Section: Arts

#BlackIs gallery stirs conversation on race, identity

#BlackIs gallery stirs conversation on race, identity

By Devon Musgrave-Johnson

 

Last Friday, the Black Student Union (BSU) transformed the Black Box Theater into a somber yet inspiring art gallery in celebration of Black History Month. The exhibit highlighted the achievements of members of the African diaspora community while also recognizing the plights faced by people of color in modern society.

The event consisted of photography by Maymuna Abdi ’18 as well as readings of famous and original works by multiple members of the Kenyon community, including Jasmine Wilson ’19, Marquis Johnson ’16 and Miriam Dean-Otting, professor of religious studies.

BSU, in conjunction with the Office of Diversity, Equity and Inclusion (ODEI), organized and curated the gallery. 

The event marked the four-year anniversary of 17-year-old Trayvon Martin’s death by a community watch officer, which sparked outrage across the country and generated a debate about racism.

“[This event] is a moment of remembrance and mourning, since it’s the anniversary of Trayvon Martin’s death,” Johnson said. “But at the same time, it is a moment of celebration as well, for not only American literary history, but black literary history as well.” Johnson chose to read a passage written by Langston Hughes.

The show featured 20 of Abdi’s portraits featuring Kenyon students holding hand-written signs containing the phrase “#BlackIs” followed by a description of what the word “black” meant to them. One student, Akasha Walker ’19, wrote, “#BlackIs a deep-rooted legacy.” Along with participating in the photo series, Walker attended the event and helped greet people at the door.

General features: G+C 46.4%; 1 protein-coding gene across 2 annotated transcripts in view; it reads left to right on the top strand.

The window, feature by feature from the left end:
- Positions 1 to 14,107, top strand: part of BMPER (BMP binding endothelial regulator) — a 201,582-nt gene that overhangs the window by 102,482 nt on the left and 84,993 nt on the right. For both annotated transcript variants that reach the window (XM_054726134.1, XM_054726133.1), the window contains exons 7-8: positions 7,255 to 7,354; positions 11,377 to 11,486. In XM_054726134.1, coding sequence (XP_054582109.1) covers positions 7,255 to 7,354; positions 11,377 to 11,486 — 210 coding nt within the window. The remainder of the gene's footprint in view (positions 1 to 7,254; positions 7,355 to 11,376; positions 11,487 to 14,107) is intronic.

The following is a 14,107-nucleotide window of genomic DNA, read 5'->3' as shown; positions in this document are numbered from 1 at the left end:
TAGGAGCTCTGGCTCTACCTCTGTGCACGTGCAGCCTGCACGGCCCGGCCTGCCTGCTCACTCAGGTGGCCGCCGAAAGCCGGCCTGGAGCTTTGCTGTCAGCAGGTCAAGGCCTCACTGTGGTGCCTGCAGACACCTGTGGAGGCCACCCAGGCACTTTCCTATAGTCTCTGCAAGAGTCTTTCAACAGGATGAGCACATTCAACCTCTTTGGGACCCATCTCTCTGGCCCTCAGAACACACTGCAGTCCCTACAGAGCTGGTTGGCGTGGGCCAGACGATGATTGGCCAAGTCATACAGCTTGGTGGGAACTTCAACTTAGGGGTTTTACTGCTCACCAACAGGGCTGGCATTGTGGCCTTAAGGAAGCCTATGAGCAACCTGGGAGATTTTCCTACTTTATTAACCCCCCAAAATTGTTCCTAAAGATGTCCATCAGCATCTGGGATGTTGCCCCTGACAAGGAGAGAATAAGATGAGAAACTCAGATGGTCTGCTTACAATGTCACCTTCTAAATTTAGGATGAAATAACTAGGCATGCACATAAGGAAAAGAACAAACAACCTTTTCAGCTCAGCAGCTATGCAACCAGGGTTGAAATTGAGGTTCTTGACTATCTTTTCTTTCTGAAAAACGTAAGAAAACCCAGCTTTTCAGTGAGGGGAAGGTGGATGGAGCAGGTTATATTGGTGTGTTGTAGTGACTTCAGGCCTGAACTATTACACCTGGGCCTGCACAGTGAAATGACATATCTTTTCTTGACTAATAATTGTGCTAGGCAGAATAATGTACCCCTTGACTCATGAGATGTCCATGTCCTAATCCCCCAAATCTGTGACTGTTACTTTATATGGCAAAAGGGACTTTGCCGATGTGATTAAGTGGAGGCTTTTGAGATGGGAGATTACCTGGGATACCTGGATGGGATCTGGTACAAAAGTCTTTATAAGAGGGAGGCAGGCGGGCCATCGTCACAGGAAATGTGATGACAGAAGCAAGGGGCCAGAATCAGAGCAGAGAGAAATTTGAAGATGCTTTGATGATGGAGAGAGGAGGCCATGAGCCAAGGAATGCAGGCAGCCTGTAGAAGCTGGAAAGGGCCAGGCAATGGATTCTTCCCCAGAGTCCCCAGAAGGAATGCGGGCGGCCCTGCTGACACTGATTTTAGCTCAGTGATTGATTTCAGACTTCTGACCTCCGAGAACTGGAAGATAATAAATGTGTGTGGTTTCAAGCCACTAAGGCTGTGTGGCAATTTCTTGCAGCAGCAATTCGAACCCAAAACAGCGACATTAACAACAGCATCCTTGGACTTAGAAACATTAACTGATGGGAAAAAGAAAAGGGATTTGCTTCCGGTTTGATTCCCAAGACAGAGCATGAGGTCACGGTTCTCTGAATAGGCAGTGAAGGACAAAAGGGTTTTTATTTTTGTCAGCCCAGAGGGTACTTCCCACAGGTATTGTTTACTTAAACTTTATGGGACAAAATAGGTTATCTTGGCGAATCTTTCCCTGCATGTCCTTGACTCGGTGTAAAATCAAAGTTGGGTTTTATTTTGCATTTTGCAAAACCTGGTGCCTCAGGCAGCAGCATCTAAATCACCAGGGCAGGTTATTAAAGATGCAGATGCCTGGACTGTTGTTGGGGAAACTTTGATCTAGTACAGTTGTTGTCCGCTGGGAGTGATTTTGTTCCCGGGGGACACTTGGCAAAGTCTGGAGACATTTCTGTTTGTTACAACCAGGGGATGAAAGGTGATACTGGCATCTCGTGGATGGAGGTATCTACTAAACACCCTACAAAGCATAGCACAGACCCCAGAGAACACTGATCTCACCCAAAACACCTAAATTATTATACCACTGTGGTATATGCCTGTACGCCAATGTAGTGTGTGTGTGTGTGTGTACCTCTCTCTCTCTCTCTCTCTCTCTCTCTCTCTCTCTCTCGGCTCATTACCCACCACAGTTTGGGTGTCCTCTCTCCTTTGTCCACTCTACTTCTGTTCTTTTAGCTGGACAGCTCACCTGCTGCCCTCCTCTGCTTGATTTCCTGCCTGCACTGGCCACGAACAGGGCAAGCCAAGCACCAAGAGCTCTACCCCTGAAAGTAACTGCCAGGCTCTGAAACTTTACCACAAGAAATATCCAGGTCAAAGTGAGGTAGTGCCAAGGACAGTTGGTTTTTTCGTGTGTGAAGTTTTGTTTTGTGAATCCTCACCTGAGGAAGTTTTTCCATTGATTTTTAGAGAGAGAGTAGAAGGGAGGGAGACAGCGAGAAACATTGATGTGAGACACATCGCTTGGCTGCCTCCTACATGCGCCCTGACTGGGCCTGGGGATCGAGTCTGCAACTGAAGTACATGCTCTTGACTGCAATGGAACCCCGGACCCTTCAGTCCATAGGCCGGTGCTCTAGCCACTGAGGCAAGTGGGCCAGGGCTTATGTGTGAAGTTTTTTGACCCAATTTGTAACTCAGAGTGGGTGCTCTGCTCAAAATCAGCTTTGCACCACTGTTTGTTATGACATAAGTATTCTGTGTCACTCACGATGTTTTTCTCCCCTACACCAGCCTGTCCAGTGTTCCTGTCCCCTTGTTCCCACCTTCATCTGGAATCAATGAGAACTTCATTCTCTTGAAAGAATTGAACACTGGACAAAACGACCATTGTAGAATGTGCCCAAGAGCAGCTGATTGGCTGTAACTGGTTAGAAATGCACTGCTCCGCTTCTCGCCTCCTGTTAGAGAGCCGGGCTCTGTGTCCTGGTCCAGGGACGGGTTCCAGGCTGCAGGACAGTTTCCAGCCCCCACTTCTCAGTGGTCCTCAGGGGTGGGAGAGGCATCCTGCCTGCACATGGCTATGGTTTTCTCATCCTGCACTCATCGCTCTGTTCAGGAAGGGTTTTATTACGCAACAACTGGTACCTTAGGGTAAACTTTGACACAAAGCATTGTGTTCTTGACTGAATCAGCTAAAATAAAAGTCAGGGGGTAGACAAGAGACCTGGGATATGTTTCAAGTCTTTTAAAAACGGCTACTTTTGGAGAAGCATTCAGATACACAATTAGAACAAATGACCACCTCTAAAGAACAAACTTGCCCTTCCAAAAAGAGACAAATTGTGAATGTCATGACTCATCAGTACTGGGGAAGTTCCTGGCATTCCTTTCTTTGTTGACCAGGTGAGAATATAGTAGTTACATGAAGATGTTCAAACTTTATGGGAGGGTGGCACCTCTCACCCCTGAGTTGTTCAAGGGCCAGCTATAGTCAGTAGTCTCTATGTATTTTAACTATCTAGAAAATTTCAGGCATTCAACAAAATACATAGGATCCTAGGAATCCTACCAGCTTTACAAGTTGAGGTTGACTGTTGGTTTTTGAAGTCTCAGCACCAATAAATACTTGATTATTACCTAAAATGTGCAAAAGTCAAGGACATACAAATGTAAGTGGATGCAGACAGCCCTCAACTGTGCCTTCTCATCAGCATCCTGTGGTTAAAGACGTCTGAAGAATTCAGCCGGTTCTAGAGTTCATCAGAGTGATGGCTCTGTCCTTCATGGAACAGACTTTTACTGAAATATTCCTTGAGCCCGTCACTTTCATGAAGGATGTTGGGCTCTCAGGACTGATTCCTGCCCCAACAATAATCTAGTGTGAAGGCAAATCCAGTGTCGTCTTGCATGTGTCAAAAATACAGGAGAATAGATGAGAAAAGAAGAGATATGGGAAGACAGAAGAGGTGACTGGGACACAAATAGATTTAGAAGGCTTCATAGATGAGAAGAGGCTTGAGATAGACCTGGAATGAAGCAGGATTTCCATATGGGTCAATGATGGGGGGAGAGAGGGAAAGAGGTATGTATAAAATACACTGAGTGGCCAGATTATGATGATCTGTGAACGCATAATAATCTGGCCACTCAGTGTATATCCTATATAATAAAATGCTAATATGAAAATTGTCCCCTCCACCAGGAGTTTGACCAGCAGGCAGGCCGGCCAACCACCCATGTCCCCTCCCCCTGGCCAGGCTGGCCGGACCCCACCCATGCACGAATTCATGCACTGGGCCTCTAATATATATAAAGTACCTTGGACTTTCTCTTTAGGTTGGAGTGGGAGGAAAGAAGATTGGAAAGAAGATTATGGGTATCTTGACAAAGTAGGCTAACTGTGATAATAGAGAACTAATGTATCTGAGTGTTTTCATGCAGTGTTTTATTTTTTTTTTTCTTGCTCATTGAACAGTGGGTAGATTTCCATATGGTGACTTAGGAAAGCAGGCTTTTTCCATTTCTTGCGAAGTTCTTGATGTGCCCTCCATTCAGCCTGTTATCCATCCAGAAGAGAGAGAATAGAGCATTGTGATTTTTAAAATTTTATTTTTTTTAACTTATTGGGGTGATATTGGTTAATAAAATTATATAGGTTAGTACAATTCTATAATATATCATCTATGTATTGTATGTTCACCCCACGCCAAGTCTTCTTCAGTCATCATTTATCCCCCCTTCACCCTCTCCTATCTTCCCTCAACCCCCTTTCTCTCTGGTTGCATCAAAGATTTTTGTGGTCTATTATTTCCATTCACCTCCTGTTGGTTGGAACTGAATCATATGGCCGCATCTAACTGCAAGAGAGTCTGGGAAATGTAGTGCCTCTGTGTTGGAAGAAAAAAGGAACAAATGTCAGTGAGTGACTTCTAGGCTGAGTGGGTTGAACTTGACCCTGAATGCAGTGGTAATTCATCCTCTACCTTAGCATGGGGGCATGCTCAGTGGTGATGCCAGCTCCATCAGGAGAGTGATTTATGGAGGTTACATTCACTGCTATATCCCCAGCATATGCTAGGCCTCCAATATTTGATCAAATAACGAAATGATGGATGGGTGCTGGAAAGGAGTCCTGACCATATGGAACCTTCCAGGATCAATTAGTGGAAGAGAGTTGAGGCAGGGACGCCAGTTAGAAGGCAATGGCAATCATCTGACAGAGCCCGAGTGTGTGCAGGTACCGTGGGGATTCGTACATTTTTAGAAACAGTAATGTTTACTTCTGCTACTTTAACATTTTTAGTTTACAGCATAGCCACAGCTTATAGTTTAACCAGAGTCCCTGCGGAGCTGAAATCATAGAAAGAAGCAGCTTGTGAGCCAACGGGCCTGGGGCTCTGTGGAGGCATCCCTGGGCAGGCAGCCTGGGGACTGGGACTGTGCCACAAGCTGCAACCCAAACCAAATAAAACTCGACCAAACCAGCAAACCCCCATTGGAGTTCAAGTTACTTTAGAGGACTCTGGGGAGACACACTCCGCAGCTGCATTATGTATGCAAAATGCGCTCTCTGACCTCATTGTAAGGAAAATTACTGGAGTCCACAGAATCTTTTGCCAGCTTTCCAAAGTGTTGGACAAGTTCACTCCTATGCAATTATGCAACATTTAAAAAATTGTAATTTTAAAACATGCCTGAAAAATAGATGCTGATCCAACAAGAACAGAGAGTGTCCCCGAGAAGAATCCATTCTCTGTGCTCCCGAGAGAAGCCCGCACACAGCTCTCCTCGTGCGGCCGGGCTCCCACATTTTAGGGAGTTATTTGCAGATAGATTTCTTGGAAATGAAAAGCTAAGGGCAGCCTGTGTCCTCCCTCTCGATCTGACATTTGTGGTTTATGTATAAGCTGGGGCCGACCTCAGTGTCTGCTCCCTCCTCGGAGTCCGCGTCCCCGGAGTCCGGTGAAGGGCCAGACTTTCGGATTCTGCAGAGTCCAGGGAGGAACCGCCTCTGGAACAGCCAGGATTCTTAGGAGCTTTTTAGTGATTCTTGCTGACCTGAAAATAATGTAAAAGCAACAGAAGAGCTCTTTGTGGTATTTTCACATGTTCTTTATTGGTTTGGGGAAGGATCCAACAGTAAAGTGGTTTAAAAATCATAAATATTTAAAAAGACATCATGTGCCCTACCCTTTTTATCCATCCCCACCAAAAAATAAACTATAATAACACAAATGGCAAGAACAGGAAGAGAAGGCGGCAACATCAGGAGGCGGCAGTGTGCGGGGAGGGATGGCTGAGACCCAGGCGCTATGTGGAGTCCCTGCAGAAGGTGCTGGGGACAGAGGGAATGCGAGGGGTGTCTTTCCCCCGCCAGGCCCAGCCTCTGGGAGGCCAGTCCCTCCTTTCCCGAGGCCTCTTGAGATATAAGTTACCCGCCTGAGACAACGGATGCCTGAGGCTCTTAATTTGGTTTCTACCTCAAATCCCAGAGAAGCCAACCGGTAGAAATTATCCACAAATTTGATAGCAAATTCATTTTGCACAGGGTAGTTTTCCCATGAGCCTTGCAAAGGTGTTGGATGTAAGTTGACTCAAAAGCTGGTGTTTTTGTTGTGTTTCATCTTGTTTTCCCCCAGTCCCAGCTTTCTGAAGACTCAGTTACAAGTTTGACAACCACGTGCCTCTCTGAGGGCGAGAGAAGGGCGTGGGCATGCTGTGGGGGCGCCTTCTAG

“It took me a long time to think of what I wanted to say,” Walker said. “It means a lot to me and it’s really cool to see what my friends and my peers think ‘black’ is.”

While Walker encouraged visitors of the gallery to walk around, enjoy refreshments and look at the many photographs posted around the theater, chairs were set up for those who wanted just to listen to readers.

Readers could either read work they had written or the work of others, as long as it tied into the theme of Black History Month. Anyone who wanted could come up and read, whether or not they were affiliated with the BSU.

While many people, including Johnson, chose to read the work of famous authors or historical figures such as Hughes and Frances Harper, Lanise Beavers ’18, BSU’s sergeant-at-arms, chose to read a poem she wrote, titled “I am.”

“I am unapologetically black,” Beavers read. “It’s in the way that I talk. It’s in the way that I walk. It’s in the way that I dance. And every chance, I will showcase to the world what what this beautiful beaming brilliant brown of my skin can achieve.”

Rim Yoseph ’16 was among the attendees who stayed for all the readings. She heard about the event through the BSU and from Johnson.

“Even though I didn’t read, it felt amazing to be here because some of the pieces I recognized and others I didn’t,” Yoseph said. “But overall I had this feeling of celebration of black achievements with everyone around me.”

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